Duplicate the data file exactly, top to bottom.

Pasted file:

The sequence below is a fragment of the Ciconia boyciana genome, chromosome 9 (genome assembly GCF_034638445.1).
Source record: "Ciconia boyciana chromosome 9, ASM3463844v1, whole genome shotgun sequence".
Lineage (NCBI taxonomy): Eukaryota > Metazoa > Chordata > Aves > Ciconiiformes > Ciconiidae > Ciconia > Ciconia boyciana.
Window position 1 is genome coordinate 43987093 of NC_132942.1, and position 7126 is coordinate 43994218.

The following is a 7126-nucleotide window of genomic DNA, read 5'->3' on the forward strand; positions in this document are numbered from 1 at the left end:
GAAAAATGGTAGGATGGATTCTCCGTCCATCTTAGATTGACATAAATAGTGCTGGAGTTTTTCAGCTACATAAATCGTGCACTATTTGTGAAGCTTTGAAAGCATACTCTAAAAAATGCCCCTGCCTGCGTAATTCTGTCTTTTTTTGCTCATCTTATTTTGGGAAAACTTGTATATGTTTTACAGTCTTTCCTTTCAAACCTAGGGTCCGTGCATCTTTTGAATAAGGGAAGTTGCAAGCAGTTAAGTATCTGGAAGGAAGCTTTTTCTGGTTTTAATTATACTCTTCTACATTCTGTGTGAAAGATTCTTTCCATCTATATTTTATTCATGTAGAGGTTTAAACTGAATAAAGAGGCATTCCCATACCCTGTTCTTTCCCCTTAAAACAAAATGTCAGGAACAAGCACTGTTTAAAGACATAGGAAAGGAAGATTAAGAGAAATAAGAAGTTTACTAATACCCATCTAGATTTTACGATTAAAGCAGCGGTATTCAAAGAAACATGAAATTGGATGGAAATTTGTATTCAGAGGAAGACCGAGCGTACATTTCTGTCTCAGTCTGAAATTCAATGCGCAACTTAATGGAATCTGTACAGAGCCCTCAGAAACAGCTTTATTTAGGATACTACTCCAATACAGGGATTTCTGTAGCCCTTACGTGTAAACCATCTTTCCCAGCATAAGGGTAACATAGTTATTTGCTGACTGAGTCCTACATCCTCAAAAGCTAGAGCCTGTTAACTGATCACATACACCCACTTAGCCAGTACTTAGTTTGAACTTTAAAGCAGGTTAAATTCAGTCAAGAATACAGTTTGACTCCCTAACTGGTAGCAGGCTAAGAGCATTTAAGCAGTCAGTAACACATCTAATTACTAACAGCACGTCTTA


The sequence below is a fragment of the Ciconia boyciana genome, chromosome 9 (genome assembly GCF_034638445.1).
Source record: "Ciconia boyciana chromosome 9, ASM3463844v1, whole genome shotgun sequence".
Lineage (NCBI taxonomy): Eukaryota > Metazoa > Chordata > Aves > Ciconiiformes > Ciconiidae > Ciconia > Ciconia boyciana.
Window position 1 is genome coordinate 43987093 of NC_132942.1, and position 7126 is coordinate 43994218.

The following is a 7126-nucleotide window of genomic DNA, read 5'->3' on the forward strand; positions in this document are numbered from 1 at the left end:
GAAAAATGGTAGGATGGATTCTCCGTCCATCTTAGATTGACATAAATAGTGCTGGAGTTTTTCAGCTACATAAATCGTGCACTATTTGTGAAGCTTTGAAAGCATACTCTAAAAAATGCCCCTGCCTGCGTAATTCTGTCTTTTTTTGCTCATCTTATTTTGGGAAAACTTGTATATGTTTTACAGTCTTTCCTTTCAAACCTAGGGTCCGTGCATCTTTTGAATAAGGGAAGTTGCAAGCAGTTAAGTATCTGGAAGGAAGCTTTTTCTGGTTTTAATTATACTCTTCTACATTCTGTGTGAAAGATTCTTTCCATCTATATTTTATTCATGTAGAGGTTTAAACTGAATAAAGAGGCATTCCCATACCCTGTTCTTTCCCCTTAAAACAAAATGTCAGGAACAAGCACTGTTTAAAGACATAGGAAAGGAAGATTAAGAGAAATAAGAAGTTTACTAATACCCATCTAGATTTTACGATTAAAGCAGCGGTATTCAAAGAAACATGAAATTGGATGGAAATTTGTATTCAGAGGAAGACCGAGCGTACATTTCTGTCTCAGTCTGAAATTCAATGCGCAACTTAATGGAATCTGTACAGAGCCCTCAGAAACAGCTTTATTTAGGATACTACTCCAATACAGGGATTTCTGTAGCCCTTACGTGTAAACCATCTTTCCCAGCATAAGGGTAACATAGTTATTTGCTGACTGAGTCCTACATCCTCAAAAGCTAGAGCCTGTTAACTGATCACATACACCCACTTAGCCAGTACTTAGTTTGAACTTTAAAGCAGGTTAAATTCAGTCAAGAATACAGTTTGACTCCCTAACTGGTAGCAGGCTAAGAGCATTTAAGCAGTCAGTAACACATCTAATTACTAACAGCACGTCTTA